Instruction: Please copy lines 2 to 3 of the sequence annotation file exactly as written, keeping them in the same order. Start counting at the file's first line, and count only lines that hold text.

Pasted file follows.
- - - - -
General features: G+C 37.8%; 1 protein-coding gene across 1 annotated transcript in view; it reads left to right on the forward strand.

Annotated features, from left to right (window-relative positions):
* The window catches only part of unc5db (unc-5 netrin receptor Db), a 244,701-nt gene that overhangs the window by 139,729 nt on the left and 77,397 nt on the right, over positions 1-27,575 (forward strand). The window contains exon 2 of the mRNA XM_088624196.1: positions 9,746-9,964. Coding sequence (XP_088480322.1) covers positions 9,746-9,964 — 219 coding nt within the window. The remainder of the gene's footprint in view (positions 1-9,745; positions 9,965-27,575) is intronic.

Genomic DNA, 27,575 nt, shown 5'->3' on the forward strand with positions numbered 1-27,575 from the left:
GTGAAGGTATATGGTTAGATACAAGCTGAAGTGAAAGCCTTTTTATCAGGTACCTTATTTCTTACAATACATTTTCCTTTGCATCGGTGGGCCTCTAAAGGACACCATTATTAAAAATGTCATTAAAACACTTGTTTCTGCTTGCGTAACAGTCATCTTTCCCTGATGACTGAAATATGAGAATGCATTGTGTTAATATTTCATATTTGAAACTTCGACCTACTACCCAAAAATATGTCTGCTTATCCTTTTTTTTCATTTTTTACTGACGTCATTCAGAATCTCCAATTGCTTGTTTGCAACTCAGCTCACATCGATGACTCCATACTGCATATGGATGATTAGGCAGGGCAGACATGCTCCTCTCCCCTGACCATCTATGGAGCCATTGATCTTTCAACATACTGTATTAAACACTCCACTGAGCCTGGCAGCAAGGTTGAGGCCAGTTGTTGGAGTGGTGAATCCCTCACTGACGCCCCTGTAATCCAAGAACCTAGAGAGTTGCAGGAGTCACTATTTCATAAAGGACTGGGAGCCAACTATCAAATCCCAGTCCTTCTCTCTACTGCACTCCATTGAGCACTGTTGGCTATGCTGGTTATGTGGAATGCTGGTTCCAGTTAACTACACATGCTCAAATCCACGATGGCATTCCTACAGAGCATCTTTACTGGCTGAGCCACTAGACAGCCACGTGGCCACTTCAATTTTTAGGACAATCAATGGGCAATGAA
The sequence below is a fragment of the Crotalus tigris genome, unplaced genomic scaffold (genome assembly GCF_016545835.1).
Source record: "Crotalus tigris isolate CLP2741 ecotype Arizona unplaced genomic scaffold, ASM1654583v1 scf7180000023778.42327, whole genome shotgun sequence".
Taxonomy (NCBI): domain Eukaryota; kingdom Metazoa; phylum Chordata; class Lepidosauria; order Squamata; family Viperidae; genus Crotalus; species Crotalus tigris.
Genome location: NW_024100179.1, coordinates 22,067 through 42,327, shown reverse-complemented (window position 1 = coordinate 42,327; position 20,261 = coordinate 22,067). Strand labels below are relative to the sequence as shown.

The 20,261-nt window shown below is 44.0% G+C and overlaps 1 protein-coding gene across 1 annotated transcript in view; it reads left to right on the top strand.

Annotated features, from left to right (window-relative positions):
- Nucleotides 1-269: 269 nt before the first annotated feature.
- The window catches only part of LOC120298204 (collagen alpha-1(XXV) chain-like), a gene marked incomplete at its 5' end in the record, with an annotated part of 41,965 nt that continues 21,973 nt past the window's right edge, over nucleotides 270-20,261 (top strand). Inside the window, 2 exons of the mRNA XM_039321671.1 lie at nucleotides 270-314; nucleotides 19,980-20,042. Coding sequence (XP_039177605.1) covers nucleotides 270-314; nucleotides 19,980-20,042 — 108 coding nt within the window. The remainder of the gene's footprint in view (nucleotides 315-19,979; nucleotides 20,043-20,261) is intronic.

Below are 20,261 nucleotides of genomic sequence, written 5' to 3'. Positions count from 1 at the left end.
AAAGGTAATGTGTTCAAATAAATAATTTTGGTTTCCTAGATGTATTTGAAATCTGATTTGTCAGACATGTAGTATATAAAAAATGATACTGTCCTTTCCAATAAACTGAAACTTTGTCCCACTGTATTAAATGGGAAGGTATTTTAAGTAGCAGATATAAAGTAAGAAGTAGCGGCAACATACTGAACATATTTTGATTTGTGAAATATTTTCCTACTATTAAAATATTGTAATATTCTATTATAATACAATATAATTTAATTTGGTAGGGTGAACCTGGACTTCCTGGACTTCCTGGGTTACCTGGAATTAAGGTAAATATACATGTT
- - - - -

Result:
Annotated features, from left to right (window-relative positions):
* The window catches only part of unc5db (unc-5 netrin receptor Db), a 244,701-nt gene that overhangs the window by 139,729 nt on the left and 77,397 nt on the right, over positions 1-27,575 (forward strand). The window contains exon 2 of the mRNA XM_088624196.1: positions 9,746-9,964. Coding sequence (XP_088480322.1) covers positions 9,746-9,964 — 219 coding nt within the window. The remainder of the gene's footprint in view (positions 1-9,745; positions 9,965-27,575) is intronic.